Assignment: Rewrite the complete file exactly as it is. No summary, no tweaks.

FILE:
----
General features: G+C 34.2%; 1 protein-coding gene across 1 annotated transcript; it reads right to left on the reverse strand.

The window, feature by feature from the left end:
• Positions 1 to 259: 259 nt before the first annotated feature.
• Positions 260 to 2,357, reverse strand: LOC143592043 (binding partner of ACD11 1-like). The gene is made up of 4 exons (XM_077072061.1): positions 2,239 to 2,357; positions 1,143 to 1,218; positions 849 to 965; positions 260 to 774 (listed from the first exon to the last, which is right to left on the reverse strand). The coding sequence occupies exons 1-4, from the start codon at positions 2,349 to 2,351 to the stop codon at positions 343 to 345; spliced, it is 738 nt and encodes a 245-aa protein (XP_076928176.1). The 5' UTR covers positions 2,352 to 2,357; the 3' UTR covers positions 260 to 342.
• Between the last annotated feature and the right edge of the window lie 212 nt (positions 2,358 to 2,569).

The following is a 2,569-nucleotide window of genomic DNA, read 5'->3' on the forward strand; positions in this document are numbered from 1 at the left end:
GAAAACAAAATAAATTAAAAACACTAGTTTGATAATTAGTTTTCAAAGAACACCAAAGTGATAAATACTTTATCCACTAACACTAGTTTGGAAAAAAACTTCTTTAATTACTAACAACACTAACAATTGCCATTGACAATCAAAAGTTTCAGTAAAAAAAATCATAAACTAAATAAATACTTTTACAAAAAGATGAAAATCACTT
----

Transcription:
General features: G+C 34.2%; 1 protein-coding gene across 1 annotated transcript; it reads right to left on the reverse strand.

The window, feature by feature from the left end:
• Positions 1 to 259: 259 nt before the first annotated feature.
• Positions 260 to 2,357, reverse strand: LOC143592043 (binding partner of ACD11 1-like). The gene is made up of 4 exons (XM_077072061.1): positions 2,239 to 2,357; positions 1,143 to 1,218; positions 849 to 965; positions 260 to 774 (listed from the first exon to the last, which is right to left on the reverse strand). The coding sequence occupies exons 1-4, from the start codon at positions 2,349 to 2,351 to the stop codon at positions 343 to 345; spliced, it is 738 nt and encodes a 245-aa protein (XP_076928176.1). The 5' UTR covers positions 2,352 to 2,357; the 3' UTR covers positions 260 to 342.
• Between the last annotated feature and the right edge of the window lie 212 nt (positions 2,358 to 2,569).

The following is a 2,569-nucleotide window of genomic DNA, read 5'->3' on the forward strand; positions in this document are numbered from 1 at the left end:
GAAAACAAAATAAATTAAAAACACTAGTTTGATAATTAGTTTTCAAAGAACACCAAAGTGATAAATACTTTATCCACTAACACTAGTTTGGAAAAAAACTTCTTTAATTACTAACAACACTAACAATTGCCATTGACAATCAAAAGTTTCAGTAAAAAAAATCATAAACTAAATAAATACTTTTACAAAAAGATGAAAATCACTT